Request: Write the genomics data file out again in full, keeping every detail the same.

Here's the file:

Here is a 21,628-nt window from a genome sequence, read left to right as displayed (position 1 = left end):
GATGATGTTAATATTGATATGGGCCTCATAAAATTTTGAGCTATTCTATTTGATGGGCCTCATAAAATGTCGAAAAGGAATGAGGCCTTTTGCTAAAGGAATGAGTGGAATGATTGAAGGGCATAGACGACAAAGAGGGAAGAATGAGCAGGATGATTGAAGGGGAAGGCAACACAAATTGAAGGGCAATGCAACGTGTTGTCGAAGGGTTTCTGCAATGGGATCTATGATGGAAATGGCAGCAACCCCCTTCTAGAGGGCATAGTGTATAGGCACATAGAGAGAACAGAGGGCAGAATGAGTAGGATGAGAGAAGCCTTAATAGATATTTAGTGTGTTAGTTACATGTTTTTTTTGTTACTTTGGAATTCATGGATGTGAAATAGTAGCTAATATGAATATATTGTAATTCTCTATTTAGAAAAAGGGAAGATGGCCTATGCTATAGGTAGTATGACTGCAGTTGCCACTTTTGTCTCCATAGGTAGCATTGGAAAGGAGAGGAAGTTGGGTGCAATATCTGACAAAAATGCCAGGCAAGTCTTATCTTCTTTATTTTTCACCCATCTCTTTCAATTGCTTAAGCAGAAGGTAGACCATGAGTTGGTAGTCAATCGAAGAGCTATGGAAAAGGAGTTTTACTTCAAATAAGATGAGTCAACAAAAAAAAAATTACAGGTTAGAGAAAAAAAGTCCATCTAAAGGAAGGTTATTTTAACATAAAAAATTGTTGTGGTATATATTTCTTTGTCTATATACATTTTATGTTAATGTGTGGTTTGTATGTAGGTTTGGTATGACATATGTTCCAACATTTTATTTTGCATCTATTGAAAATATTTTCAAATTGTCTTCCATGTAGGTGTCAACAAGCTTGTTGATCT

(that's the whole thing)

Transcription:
Here is a 21,628-nt window from a genome sequence, read left to right as displayed (position 1 = left end):
GATGATGTTAATATTGATATGGGCCTCATAAAATTTTGAGCTATTCTATTTGATGGGCCTCATAAAATGTCGAAAAGGAATGAGGCCTTTTGCTAAAGGAATGAGTGGAATGATTGAAGGGCATAGACGACAAAGAGGGAAGAATGAGCAGGATGATTGAAGGGGAAGGCAACACAAATTGAAGGGCAATGCAACGTGTTGTCGAAGGGTTTCTGCAATGGGATCTATGATGGAAATGGCAGCAACCCCCTTCTAGAGGGCATAGTGTATAGGCACATAGAGAGAACAGAGGGCAGAATGAGTAGGATGAGAGAAGCCTTAATAGATATTTAGTGTGTTAGTTACATGTTTTTTTTGTTACTTTGGAATTCATGGATGTGAAATAGTAGCTAATATGAATATATTGTAATTCTCTATTTAGAAAAAGGGAAGATGGCCTATGCTATAGGTAGTATGACTGCAGTTGCCACTTTTGTCTCCATAGGTAGCATTGGAAAGGAGAGGAAGTTGGGTGCAATATCTGACAAAAATGCCAGGCAAGTCTTATCTTCTTTATTTTTCACCCATCTCTTTCAATTGCTTAAGCAGAAGGTAGACCATGAGTTGGTAGTCAATCGAAGAGCTATGGAAAAGGAGTTTTACTTCAAATAAGATGAGTCAACAAAAAAAAAATTACAGGTTAGAGAAAAAAAGTCCATCTAAAGGAAGGTTATTTTAACATAAAAAATTGTTGTGGTATATATTTCTTTGTCTATATACATTTTATGTTAATGTGTGGTTTGTATGTAGGTTTGGTATGACATATGTTCCAACATTTTATTTTGCATCTATTGAAAATATTTTCAAATTGTCTTCCATGTAGGTGTCAACAAGCTTGTTGATCT